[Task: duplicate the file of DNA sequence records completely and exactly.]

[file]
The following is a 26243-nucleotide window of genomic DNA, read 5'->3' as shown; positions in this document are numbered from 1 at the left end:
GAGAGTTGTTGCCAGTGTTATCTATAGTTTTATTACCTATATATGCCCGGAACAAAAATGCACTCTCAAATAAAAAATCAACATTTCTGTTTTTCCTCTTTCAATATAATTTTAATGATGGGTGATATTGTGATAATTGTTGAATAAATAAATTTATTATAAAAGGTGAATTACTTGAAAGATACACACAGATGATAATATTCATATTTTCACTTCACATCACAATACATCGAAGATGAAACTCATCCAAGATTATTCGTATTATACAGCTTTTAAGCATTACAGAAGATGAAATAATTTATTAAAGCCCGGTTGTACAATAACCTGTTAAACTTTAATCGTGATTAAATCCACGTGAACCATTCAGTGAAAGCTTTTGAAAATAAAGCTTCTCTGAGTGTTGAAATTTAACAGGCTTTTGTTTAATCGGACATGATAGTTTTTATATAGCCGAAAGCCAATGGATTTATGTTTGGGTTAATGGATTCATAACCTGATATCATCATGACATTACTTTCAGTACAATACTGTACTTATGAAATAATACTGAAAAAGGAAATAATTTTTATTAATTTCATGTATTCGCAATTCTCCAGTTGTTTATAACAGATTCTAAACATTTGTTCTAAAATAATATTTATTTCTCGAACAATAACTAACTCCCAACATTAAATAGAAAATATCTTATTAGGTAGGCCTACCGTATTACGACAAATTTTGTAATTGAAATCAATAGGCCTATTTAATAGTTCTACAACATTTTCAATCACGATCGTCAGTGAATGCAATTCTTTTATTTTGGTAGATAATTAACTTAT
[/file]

The following is a 26243-nucleotide window of genomic DNA, read 5'->3' as shown; positions in this document are numbered from 1 at the left end:
GAGAGTTGTTGCCAGTGTTATCTATAGTTTTATTACCTATATATGCCCGGAACAAAAATGCACTCTCAAATAAAAAATCAACATTTCTGTTTTTCCTCTTTCAATATAATTTTAATGATGGGTGATATTGTGATAATTGTTGAATAAATAAATTTATTATAAAAGGTGAATTACTTGAAAGATACACACAGATGATAATATTCATATTTTCACTTCACATCACAATACATCGAAGATGAAACTCATCCAAGATTATTCGTATTATACAGCTTTTAAGCATTACAGAAGATGAAATAATTTATTAAAGCCCGGTTGTACAATAACCTGTTAAACTTTAATCGTGATTAAATCCACGTGAACCATTCAGTGAAAGCTTTTGAAAATAAAGCTTCTCTGAGTGTTGAAATTTAACAGGCTTTTGTTTAATCGGACATGATAGTTTTTATATAGCCGAAAGCCAATGGATTTATGTTTGGGTTAATGGATTCATAACCTGATATCATCATGACATTACTTTCAGTACAATACTGTACTTATGAAATAATACTGAAAAAGGAAATAATTTTTATTAATTTCATGTATTCGCAATTCTCCAGTTGTTTATAACAGATTCTAAACATTTGTTCTAAAATAATATTTATTTCTCGAACAATAACTAACTCCCAACATTAAATAGAAAATATCTTATTAGGTAGGCCTACCGTATTACGACAAATTTTGTAATTGAAATCAATAGGCCTATTTAATAGTTCTACAACATTTTCAATCACGATCGTCAGTGAATGCAATTCTTTTATTTTGGTAGATAATTAACTTAT